At this year’s Frankfurt Book Fair’s Virtual Program, Ingenta’s CEO, Scott Winner was honoured to moderate a panel discussion about best practices for fully exploiting IP rights across multiple media platforms. The discussion, It’s 2020, Do You Know What Rights You Own?, addresses emerging areas in global rights deals, including podcast and streaming rights, and brings together four experts from book publishing, film, TV and music:
- Rana DiOrio, Founder and CEO of Creative Mint
- Cate Miller, Licensing Director of The Harry Fox Agency
- Lucy Stille, veteran book to film agent, now with Lucy Stille Literary
- Paul Sweeting, veteran industry analyst and host of Rights Tech Roundtable
Watch the video now, with free registration for a My-Book-Fair Account, or keep reading to find out the highlights:
“As COVID-19 accelerates the convergence of entertainment, media and technology, publishers who want to fully exploit their IP across multiple platforms must first understand what rights they own, what rights they can sell, and what royalties they must pay, or risk violating the rights of others,” said Ingenta CEO Scott Winner.
“The publishing industry needs to think about how they will deploy the financial and intellectual capital to build the infrastructure needed for the many new use cases for IP. The Book Industry Study Group is working on a rights taxonomy, but it will also need standards for communicating data. If the information about who owns what, and who needs to get paid for what, isn’t there or isn’t easily accessible, then opportunities are simply going to be lost. The challenge is to find the balance between making sure you are protecting the rights you own, and making sure the rights accessible and licensable so they can be monetized and exploited,” said entertainment industry analyst Paul Sweeting.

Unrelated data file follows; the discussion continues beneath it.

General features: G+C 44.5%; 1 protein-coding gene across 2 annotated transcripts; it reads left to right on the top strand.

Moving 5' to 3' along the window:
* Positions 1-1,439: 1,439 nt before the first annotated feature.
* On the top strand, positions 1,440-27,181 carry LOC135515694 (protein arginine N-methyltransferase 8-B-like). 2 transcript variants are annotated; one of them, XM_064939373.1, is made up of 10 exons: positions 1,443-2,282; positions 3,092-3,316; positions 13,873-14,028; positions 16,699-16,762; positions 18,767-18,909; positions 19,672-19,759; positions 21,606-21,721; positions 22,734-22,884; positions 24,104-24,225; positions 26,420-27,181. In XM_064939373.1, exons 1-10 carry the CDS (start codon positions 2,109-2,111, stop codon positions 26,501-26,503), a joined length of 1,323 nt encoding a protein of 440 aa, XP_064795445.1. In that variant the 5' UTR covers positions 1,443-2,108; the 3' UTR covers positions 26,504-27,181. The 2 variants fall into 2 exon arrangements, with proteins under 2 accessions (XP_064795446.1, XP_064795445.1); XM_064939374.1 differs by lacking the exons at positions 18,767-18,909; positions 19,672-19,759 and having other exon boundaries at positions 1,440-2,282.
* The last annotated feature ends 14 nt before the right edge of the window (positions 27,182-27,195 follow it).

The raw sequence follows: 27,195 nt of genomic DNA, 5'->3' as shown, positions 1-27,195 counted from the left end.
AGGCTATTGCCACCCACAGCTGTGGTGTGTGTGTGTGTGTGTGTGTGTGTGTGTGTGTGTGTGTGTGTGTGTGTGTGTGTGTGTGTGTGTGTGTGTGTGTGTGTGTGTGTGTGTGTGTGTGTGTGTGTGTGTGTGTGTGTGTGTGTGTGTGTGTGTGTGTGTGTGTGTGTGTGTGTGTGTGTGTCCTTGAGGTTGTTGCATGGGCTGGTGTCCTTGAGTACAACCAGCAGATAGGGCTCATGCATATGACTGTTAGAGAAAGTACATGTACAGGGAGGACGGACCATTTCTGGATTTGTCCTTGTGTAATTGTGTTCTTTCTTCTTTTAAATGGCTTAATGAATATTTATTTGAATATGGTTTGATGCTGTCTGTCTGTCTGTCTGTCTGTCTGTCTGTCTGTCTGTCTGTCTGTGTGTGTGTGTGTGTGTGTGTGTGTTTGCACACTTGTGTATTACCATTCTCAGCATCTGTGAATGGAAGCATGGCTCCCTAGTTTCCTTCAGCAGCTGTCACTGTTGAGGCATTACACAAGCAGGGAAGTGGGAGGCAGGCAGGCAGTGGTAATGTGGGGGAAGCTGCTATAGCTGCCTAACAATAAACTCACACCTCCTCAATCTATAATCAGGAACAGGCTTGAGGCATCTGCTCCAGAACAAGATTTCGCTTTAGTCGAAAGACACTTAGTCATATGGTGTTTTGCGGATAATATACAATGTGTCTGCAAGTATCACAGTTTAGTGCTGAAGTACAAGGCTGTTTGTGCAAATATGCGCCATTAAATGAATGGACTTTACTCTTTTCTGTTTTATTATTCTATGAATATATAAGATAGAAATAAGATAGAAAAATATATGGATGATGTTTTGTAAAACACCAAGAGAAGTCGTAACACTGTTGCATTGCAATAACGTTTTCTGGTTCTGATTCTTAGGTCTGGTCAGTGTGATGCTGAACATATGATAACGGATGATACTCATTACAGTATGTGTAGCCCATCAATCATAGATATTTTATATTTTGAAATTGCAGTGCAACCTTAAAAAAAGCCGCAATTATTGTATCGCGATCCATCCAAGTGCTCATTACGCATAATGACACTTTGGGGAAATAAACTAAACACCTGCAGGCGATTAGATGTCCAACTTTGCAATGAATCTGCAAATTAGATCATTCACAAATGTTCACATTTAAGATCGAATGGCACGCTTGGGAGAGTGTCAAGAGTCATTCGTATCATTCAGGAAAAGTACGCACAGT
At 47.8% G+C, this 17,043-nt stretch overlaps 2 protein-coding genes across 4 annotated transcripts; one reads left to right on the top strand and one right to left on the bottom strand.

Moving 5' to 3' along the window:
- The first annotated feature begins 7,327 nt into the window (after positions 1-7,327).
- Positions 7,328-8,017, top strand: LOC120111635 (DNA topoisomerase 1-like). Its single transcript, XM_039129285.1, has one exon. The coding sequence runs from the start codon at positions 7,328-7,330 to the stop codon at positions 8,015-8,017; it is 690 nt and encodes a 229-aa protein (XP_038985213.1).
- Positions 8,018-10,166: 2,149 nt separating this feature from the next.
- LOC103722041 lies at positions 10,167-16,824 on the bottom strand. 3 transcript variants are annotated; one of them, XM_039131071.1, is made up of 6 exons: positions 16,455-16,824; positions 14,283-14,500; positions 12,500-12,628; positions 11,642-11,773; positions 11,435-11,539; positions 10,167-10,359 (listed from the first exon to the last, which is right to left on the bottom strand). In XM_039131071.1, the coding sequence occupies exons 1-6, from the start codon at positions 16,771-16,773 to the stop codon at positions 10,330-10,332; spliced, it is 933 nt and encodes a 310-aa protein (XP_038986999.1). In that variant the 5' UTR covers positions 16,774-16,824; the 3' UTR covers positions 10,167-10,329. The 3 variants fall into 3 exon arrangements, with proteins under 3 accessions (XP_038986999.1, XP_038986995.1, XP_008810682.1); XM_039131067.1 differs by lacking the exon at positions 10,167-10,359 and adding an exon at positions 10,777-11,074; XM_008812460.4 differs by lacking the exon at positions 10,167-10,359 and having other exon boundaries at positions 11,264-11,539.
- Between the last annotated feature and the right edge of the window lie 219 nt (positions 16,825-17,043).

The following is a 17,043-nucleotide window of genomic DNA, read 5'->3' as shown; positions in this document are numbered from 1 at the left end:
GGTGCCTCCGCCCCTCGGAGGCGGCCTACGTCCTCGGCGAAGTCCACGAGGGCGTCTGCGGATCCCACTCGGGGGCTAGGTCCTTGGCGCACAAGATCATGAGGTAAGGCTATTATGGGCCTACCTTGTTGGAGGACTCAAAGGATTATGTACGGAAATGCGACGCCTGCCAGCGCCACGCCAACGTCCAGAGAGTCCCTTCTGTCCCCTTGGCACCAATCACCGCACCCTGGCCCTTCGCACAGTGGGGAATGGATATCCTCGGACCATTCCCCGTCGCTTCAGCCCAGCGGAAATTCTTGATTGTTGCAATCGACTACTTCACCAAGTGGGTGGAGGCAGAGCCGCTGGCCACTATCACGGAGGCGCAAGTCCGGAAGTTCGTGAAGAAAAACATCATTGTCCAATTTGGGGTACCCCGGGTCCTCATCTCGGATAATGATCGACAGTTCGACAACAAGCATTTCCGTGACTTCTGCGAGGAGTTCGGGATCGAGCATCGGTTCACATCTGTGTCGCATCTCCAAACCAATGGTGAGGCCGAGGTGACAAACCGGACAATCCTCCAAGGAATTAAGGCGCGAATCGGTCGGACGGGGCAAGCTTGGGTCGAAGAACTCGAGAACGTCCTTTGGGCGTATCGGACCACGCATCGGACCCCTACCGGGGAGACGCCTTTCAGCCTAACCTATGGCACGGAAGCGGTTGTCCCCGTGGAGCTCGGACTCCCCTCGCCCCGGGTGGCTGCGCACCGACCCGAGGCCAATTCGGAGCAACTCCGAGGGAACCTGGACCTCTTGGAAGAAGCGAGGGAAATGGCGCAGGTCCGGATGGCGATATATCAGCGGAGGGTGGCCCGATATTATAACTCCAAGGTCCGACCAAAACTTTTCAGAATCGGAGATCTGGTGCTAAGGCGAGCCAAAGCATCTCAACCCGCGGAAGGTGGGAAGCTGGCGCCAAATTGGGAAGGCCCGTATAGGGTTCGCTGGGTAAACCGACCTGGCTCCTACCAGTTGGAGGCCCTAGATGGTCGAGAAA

“Publishers are in a unique position to exploit and monetize brands. But instead they often sit on rights until a book is a success, then call the film agent, and eventually the merchandising agent. It takes forever, and no one makes that much money. Why not find a financial partner with a vision to develop IP across platforms and execute from there?” asked Rana DiOrio of Creative Mint.
“Agents protect all print rights, ebook, audio, sequels, prequels, graphic novels, comic books, podcasts for authors. We want recital rights so that authors will be able to read their work in libraries and bookstores. We try to retain live radio and live stage rights — which are very competitive because so many movies have turned into theater — and also podcast rights. Podcasts are cheap to make, and to put out there. But there’s not a lot of money in them unless they become a TV show or film. When Gimlet sold the podcast that became Homecoming, the real money was in the TV show with Julia Roberts,” said literary agent Lucy Stille.
“Podcasts are generally not regulated – for now. They can be a publicity channel or a revenue stream. The Music Industry has historically taken some time to adapt to new mediums and introduce new rates, so it will probably be some time before we see an agreed upon rate for podcasts. If you’re able to get in early and negotiate positive revenue terms, it gives the opportunity to set precedent. That’s better than waiting and taking cues from the medium as it evolves.” said Harry Fox Agency licensing director Cate Miller.
If you are in need of a customisable and robust solution that provides you with an understanding on what rights you hold and helps support the ever evolving and increasingly complex Intellectual Property processes, Ingenta can help you find that balance.
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